The overall proportion of U.S. women who used a method of contraception did not change between 2008 and 2014, according to a new study by Guttmacher researchers Megan Kavanaugh and Jenna Jerman, just published in Contraception. In 2014, as in 2008, 60% of all women and 90% of women at risk of unintended pregnancy reported using some method of contraception. The authors analyzed 2008, 2012 and 2014 data from the National Survey of Family Growth to determine contraceptive use overall, as well as the specific methods women were using in each of those years. Although overall use did not change over time, the authors did observe changes in which contraceptive methods were being used and by which groups of women.
“It is important to understand which contraceptive methods U.S. women are using because it helps to paint a fuller picture of their ability to plan and space their families,” says Megan Kavanaugh, lead author of the study. “Autonomy in method choice is key. All individuals should be able to access the contraceptive method that is best for them.”
The largest increase in use among types of contraceptive methods over the six-year study period was seen in long-acting reversible contraceptive (LARC) methods, including the IUD and implant; these methods were used by 6% of contraceptive users in 2008 and 14% in 2014. Permanent methods of contraception, including female sterilization and a male partner’s sterilization, saw the largest decrease in use, from 37% of contraceptive users in 2008 to 28% in 2014. Among women aged 20–24, who account for one-third of all unintended pregnancies, LARC use increased without a proportional decline in sterilization.
“Our findings suggest that, over time, the increase in LARC use is being driven by women shifting from other highly effective methods like sterilization, rather than from less effective methods,” says Kavanaugh. “However, even small improvements in contraceptive use among women at highest risk for unintended pregnancy may have had a substantial impact on recent declines in unintended pregnancy.”
The authors also noted a significant increase in the use of withdrawal as a primary method of contraception, particularly among higher income women, white women and those born outside of the United States. Kavanaugh and Jerman note that some women may prioritize other factors—including personal autonomy, user control and sexual acceptability—over effectiveness in their choice of method, and they emphasize the importance of considering the user’s priorities first when recommending a contraceptive method.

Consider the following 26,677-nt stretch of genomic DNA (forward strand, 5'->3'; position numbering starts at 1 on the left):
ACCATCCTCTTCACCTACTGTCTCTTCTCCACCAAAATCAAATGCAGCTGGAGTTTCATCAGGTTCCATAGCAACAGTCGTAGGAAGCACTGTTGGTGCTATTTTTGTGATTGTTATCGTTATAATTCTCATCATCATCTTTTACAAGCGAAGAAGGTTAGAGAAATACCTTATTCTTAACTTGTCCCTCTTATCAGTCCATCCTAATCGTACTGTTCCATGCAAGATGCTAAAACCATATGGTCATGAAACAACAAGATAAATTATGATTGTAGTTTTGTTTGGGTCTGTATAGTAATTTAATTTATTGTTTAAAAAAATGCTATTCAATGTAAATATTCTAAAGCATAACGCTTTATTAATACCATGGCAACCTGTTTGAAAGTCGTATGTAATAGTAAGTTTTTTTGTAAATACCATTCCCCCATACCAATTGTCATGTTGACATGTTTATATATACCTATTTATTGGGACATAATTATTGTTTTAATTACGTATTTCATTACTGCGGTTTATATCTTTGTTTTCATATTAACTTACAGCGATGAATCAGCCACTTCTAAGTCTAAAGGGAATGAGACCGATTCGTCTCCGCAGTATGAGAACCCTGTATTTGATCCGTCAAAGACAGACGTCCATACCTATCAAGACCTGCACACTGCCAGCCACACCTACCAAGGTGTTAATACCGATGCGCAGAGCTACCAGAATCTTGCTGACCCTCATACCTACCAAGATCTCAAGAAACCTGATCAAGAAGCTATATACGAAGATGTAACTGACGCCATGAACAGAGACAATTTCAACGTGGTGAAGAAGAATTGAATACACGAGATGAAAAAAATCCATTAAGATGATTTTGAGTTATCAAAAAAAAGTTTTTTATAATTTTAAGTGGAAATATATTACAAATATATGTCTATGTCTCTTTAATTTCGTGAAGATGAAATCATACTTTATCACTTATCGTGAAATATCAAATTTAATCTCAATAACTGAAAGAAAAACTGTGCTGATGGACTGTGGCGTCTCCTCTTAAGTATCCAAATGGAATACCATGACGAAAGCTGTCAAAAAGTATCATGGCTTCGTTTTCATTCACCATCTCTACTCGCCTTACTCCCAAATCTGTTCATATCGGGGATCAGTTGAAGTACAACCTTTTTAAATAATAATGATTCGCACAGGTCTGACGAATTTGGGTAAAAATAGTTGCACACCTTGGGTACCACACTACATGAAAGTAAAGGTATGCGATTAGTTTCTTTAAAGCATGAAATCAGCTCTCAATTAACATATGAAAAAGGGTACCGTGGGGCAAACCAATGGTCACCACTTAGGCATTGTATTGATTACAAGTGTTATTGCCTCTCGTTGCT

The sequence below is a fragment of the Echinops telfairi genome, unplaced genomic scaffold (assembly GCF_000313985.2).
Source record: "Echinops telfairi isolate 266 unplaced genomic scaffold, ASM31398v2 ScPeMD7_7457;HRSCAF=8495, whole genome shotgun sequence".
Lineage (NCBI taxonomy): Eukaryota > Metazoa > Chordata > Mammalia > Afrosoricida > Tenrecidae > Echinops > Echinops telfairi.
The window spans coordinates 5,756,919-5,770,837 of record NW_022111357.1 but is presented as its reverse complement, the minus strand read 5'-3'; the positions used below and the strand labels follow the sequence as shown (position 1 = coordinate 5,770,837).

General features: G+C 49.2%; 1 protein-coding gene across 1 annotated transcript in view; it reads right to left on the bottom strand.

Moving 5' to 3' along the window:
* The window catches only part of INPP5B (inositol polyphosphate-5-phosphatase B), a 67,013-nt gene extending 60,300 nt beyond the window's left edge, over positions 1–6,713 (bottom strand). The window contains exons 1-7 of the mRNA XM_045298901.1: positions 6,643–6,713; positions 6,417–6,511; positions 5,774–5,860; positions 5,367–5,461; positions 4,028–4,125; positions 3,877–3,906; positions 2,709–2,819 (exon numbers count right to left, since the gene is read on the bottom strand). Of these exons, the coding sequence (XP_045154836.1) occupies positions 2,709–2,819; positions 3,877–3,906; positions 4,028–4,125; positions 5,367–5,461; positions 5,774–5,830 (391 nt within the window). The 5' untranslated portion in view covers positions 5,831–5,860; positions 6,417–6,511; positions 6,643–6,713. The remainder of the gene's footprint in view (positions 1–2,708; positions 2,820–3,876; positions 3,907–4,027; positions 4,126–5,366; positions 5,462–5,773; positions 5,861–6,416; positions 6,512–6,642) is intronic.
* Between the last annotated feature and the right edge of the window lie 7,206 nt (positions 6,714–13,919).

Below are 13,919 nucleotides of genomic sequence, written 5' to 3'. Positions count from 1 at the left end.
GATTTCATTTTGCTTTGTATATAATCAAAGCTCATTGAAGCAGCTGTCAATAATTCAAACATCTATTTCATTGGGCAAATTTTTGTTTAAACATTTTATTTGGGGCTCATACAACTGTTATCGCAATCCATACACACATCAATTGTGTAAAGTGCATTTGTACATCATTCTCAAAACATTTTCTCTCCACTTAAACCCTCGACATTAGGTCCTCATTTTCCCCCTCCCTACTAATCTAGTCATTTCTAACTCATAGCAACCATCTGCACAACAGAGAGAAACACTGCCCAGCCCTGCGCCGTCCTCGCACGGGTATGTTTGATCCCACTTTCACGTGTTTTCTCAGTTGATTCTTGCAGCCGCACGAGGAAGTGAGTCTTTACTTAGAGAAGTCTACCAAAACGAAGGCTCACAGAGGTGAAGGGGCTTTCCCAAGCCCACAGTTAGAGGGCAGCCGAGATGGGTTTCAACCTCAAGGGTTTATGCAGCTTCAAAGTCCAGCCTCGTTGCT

The characteristics of various contraceptive method users also changed during the study period. The increase in LARC use was observed across almost all demographic groups, and as a result, LARC users were more heterogeneous in 2014 than in 2008. The decrease in use of female sterilization was primarily driven by lower income women, while the decline among women relying on a partner’s sterilization was primarily driven by higher income women and those who were white and married.
The Affordable Care Act’s (ACA) contraceptive coverage guarantee was implemented between 2012 and 2014; however, there was no significant increase in the use of methods that would have been covered under the guarantee during this time. The study authors point out that prior to ACA implementation, many women were able to access contraceptive methods at low or no cost through publicly funded family planning centers and the Title X program. The coverage guarantee may have enabled these women to obtain contraceptive services and supplies using private insurance coverage, rather than continuing to rely on scarce safety-net resources.
“Women have different priorities at different times in their lives, and their contraceptive method choice reflects that reality,” says Adam Sonfield, Guttmacher policy expert. “The contraceptive coverage guarantee helps to ensure that each woman can select the method or methods that work best for her—rather than those that cost the least—and that is a key component of patient-centered reproductive health care.”
“Contraceptive method use in the United States: trends and characteristics between 2008 and 2014,” by Megan L. Kavanaugh and Jenna Jerman, is currently available online and will appear in a forthcoming issue of Contraception.
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